If the property is shared by three or more tenants who are not members of the same family, the property may be classified as a multi-occupancy house (HMO). If you are a homeowner, you may need to register and grant this property with the local housing authority. They must also be property compliant with the management of homes of the 1990 multi-occupancy regulation. If you are not registered and have a licence or have doubts, please contact a local lawyer. There are obligations that you and your landlord have that are not stipulated in the contract, but are set by law and are incorporated into all leases. These terms are part of the contract, even if they have not been explicitly agreed between you and your landlord. What an agreement says and what the lease really is may be different. For example, your landlord may say that the contract is not a lease, but an “occupancy license.” It allows you to live in a property as long as you pay rent and follow the rules. It also sets the legal terms of your lease. It can be written or oral (a spoken agreement). Safe shorthold rentals always start with a fixed term.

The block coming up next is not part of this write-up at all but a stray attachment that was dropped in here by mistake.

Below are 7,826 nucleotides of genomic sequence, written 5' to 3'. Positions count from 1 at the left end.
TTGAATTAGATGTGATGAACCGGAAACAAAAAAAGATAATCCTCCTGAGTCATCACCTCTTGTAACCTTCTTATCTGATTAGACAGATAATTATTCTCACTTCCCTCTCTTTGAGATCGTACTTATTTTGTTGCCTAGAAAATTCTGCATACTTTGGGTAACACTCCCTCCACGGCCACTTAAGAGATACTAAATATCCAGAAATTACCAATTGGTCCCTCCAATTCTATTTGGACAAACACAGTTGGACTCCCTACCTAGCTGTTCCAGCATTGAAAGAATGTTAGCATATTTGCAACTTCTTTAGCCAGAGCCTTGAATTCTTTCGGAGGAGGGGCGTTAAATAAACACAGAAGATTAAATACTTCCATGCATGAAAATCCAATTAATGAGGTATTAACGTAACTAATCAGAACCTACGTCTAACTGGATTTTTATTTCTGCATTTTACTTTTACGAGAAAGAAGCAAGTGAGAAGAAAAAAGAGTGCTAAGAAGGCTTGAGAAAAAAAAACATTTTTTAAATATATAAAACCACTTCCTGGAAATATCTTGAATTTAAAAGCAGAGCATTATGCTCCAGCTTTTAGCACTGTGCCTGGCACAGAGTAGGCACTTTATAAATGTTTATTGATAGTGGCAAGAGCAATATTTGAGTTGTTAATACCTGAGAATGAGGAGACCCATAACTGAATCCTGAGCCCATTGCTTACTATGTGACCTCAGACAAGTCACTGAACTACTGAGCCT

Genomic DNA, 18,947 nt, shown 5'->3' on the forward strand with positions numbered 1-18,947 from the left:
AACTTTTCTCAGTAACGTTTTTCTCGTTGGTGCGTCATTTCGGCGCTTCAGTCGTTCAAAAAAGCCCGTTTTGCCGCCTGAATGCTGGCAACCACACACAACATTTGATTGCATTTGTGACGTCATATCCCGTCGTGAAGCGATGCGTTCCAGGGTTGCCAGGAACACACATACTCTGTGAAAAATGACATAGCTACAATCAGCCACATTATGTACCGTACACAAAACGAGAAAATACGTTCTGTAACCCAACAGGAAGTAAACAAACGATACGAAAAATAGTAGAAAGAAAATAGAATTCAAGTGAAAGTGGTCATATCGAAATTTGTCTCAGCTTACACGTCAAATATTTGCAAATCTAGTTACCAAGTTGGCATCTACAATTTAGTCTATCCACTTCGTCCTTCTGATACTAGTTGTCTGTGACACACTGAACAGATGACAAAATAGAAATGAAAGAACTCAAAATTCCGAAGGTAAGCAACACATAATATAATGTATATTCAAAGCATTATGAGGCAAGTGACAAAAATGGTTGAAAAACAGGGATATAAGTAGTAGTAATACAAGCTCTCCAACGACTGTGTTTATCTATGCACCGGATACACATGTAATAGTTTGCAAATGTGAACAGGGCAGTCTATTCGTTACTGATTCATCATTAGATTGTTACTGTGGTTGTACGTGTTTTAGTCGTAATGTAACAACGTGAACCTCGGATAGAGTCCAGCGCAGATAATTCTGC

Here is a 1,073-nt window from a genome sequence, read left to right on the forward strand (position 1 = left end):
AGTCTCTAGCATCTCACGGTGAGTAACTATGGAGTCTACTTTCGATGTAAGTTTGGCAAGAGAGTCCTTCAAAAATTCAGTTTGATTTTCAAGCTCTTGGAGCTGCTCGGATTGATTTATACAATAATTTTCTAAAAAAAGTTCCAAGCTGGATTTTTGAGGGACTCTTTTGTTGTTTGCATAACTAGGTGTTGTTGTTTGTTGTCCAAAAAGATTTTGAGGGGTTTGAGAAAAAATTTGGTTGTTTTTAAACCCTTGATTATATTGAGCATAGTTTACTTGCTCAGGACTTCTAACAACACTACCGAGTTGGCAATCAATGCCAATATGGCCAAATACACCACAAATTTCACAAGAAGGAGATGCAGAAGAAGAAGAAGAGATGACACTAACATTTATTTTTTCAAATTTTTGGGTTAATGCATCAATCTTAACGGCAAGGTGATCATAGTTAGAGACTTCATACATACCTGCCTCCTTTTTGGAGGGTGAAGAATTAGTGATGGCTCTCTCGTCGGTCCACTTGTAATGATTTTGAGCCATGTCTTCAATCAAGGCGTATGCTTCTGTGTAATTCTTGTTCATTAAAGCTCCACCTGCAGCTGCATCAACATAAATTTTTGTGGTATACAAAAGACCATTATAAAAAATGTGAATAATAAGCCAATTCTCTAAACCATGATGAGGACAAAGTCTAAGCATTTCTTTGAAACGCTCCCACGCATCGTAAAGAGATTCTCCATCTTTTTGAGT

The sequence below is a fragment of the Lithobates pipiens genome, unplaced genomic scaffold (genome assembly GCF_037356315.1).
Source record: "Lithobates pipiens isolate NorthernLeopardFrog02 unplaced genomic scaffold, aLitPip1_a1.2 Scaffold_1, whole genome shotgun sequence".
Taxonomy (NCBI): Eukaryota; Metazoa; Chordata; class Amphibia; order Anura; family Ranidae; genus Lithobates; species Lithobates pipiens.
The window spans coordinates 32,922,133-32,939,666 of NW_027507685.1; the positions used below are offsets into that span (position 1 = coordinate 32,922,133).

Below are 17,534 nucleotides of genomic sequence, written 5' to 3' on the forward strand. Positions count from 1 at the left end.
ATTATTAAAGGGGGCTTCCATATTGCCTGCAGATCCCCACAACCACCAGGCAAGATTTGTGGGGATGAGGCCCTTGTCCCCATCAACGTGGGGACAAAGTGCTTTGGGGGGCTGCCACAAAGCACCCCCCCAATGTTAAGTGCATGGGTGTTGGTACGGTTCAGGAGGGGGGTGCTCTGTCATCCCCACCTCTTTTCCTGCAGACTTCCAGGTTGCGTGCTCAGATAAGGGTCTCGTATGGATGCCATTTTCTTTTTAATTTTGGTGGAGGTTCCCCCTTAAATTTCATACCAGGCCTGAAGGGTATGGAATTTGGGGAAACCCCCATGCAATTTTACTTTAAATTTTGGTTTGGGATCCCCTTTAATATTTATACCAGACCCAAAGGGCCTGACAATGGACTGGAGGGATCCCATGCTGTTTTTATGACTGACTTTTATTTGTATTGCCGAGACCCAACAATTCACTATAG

Hence the “safe” part. The fixed term is clearly described in the lease. Typically, six or twelve months, the fixed term guarantees the lease for both the tenant and the lessor. The end of the lease in its fixed term can only go through two channels: before signing a tenancy agreement, a tenant should read the contract carefully and consider the following: A tenancy agreement exists, even if there is only a verbal agreement between you and your landlord. For example, at the beginning of the lease, you and your landlord agreed on the amount of rent and when it would be payable, whether it contains fuel, or if your landlord can decide who else may reside in the unit. The lease is a contract between you and your landlord. It can be written or oral. The lease gives you and your landlord certain rights.